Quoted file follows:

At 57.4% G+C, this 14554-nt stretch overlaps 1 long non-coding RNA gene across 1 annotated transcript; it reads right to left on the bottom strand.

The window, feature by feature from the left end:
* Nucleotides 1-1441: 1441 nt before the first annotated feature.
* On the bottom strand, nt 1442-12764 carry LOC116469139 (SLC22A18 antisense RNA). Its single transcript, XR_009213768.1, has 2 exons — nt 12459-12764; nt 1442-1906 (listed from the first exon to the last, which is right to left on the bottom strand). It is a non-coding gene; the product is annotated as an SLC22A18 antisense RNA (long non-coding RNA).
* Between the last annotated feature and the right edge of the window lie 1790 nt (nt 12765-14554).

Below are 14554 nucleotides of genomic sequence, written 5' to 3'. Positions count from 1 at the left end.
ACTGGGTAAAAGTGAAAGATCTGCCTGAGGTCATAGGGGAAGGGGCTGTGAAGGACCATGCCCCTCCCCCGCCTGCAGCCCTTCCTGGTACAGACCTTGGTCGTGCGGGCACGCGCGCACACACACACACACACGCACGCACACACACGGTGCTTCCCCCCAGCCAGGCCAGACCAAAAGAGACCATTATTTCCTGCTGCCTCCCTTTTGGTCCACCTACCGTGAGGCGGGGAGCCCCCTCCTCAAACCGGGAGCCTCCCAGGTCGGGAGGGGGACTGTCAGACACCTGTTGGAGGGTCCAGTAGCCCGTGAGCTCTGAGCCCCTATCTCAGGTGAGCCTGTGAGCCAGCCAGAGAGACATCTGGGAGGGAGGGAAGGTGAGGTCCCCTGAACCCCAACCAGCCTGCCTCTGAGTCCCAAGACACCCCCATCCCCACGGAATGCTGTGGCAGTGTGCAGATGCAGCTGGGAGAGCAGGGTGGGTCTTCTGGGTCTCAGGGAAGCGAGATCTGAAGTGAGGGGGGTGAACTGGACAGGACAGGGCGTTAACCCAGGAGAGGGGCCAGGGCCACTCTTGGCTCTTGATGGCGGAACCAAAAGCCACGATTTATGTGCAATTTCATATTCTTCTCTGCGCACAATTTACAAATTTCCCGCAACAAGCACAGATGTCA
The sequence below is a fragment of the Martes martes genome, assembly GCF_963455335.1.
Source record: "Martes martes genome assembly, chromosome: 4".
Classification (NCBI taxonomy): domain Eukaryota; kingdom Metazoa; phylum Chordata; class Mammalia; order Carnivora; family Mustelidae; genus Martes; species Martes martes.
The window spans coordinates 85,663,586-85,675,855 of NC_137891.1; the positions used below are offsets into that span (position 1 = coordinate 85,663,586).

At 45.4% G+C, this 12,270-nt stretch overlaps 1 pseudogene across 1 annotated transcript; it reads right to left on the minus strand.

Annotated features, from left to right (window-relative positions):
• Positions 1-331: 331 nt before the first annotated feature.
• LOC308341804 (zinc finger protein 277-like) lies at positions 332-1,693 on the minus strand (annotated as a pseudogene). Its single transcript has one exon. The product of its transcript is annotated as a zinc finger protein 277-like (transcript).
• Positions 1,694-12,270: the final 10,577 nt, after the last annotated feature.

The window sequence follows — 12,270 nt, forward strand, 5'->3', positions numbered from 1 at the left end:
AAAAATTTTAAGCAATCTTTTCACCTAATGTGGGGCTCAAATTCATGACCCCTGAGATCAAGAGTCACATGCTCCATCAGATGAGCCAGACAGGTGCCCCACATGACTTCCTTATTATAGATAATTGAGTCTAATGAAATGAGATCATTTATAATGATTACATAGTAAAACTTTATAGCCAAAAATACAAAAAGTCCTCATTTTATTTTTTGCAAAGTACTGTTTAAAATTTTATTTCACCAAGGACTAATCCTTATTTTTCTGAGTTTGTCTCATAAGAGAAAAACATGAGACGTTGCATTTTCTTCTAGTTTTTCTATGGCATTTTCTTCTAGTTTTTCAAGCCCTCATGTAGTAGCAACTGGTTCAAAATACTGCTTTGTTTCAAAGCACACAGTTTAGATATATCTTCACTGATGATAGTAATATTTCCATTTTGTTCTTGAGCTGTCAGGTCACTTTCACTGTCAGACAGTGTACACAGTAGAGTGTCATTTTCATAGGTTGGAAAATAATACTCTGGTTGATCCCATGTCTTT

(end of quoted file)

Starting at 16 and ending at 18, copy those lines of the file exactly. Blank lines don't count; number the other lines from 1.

• Positions 1,694-12,270: the final 10,577 nt, after the last annotated feature.

The window sequence follows — 12,270 nt, forward strand, 5'->3', positions numbered from 1 at the left end:
AAAAATTTTAAGCAATCTTTTCACCTAATGTGGGGCTCAAATTCATGACCCCTGAGATCAAGAGTCACATGCTCCATCAGATGAGCCAGACAGGTGCCCCACATGACTTCCTTATTATAGATAATTGAGTCTAATGAAATGAGATCATTTATAATGATTACATAGTAAAACTTTATAGCCAAAAATACAAAAAGTCCTCATTTTATTTTTTGCAAAGTACTGTTTAAAATTTTATTTCACCAAGGACTAATCCTTATTTTTCTGAGTTTGTCTCATAAGAGAAAAACATGAGACGTTGCATTTTCTTCTAGTTTTTCTATGGCATTTTCTTCTAGTTTTTCAAGCCCTCATGTAGTAGCAACTGGTTCAAAATACTGCTTTGTTTCAAAGCACACAGTTTAGATATATCTTCACTGATGATAGTAATATTTCCATTTTGTTCTTGAGCTGTCAGGTCACTTTCACTGTCAGACAGTGTACACAGTAGAGTGTCATTTTCATAGGTTGGAAAATAATACTCTGGTTGATCCCATGTCTTT